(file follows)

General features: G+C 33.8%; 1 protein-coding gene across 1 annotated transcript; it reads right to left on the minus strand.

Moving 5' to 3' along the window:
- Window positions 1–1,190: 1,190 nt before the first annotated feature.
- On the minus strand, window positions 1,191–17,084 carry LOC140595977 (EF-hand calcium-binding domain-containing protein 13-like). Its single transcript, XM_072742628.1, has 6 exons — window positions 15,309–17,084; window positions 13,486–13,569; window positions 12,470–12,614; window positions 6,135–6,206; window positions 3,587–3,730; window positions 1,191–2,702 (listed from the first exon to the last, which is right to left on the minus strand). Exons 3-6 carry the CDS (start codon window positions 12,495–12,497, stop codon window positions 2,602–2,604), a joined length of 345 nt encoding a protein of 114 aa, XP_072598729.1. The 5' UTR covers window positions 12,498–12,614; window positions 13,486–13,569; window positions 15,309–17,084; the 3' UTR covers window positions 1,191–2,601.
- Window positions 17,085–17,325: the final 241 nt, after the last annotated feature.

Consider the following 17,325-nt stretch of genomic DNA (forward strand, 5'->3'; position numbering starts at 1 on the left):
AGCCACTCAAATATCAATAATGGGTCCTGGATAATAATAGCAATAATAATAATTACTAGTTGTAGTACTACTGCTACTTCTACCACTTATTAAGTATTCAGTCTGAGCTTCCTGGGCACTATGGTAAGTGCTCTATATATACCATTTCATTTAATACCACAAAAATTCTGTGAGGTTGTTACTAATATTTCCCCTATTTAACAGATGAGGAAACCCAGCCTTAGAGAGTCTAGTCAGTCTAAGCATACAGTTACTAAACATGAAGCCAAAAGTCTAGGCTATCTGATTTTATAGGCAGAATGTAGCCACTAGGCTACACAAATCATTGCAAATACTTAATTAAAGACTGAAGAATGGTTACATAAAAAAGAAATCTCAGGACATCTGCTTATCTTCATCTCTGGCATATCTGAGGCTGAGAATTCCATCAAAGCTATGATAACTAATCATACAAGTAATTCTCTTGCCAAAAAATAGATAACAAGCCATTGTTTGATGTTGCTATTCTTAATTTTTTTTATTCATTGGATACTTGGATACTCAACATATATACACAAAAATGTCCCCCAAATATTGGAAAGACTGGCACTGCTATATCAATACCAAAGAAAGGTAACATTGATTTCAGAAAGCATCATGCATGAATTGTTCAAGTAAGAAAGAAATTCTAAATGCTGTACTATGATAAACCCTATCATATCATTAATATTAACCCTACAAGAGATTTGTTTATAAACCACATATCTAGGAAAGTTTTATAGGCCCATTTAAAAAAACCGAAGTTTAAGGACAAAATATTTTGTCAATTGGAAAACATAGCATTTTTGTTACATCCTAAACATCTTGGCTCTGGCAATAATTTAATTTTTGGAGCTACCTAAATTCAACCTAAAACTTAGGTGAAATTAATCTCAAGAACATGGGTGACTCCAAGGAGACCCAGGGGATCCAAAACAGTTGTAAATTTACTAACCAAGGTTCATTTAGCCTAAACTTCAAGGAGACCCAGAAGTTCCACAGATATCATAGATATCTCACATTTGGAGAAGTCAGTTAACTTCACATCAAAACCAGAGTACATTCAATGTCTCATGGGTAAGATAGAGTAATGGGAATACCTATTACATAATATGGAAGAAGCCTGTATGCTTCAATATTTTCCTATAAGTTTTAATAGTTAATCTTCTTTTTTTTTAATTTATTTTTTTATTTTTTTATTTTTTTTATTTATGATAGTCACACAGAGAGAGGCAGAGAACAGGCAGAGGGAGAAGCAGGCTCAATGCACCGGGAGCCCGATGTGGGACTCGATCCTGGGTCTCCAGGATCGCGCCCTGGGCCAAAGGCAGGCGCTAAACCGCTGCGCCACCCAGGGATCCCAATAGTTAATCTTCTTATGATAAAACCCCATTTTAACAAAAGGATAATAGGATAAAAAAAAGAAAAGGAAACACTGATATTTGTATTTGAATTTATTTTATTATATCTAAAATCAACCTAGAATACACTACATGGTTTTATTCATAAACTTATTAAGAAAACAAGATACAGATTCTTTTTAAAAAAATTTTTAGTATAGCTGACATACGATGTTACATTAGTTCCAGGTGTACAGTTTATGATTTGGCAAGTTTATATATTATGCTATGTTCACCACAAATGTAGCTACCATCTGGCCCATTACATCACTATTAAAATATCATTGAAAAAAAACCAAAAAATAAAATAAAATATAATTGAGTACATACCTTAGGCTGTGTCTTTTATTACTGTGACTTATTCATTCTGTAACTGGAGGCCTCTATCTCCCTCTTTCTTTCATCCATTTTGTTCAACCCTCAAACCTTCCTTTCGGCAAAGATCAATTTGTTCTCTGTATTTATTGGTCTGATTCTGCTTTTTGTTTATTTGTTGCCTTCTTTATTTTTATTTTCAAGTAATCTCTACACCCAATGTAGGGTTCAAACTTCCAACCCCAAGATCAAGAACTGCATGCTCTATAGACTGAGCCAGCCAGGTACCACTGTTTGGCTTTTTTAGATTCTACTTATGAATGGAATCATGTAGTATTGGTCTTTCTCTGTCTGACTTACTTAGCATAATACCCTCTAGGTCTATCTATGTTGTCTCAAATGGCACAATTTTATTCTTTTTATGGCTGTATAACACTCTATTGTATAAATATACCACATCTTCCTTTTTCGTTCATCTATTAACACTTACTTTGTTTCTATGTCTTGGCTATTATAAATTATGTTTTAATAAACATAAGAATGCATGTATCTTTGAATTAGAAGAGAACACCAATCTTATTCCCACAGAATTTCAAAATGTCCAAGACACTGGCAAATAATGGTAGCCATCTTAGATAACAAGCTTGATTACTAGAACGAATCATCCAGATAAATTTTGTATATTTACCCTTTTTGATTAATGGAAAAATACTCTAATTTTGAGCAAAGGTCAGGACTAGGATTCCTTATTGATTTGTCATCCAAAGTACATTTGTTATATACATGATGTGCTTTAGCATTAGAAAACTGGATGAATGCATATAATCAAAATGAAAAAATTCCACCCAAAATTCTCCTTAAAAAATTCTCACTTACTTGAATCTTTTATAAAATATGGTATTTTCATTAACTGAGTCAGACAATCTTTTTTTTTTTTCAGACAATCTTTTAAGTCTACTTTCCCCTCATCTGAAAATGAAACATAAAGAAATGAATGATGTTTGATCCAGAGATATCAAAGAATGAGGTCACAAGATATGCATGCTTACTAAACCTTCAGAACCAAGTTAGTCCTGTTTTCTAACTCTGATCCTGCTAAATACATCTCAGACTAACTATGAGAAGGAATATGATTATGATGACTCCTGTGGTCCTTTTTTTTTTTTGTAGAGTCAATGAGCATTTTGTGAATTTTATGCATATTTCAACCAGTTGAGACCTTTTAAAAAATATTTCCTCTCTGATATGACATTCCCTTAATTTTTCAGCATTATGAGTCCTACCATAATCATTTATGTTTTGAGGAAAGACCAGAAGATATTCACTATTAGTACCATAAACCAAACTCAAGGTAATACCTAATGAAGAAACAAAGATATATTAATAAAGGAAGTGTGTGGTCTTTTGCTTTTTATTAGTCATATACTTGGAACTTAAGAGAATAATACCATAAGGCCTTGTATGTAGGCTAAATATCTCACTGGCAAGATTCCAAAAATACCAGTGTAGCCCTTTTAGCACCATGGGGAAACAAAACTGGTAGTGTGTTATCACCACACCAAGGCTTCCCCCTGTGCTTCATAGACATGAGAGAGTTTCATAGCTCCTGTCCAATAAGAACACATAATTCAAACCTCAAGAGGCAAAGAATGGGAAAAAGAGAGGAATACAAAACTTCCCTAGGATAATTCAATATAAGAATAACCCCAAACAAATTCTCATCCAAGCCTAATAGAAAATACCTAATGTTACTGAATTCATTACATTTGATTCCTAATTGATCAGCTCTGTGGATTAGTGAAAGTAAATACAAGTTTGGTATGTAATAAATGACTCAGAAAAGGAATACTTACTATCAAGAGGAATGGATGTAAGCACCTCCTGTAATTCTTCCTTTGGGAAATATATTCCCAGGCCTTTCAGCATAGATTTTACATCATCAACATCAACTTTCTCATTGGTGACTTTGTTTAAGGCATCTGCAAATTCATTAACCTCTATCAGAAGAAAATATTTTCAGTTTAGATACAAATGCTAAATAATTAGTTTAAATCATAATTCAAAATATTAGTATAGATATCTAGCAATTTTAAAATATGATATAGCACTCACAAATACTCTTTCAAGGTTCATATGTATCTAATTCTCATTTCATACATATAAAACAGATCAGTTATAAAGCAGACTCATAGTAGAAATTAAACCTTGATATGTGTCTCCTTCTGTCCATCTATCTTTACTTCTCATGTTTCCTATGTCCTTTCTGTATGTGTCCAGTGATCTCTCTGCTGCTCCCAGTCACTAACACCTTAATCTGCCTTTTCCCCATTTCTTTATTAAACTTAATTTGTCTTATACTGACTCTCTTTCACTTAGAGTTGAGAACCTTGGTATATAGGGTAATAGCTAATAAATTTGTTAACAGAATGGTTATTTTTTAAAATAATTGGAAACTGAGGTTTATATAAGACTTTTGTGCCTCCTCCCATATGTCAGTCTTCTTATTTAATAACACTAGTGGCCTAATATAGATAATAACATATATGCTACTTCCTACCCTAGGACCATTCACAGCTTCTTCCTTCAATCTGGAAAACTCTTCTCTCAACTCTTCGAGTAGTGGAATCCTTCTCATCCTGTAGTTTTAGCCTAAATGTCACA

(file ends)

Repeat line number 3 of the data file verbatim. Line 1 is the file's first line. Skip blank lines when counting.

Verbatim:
- Window positions 1–1,190: 1,190 nt before the first annotated feature.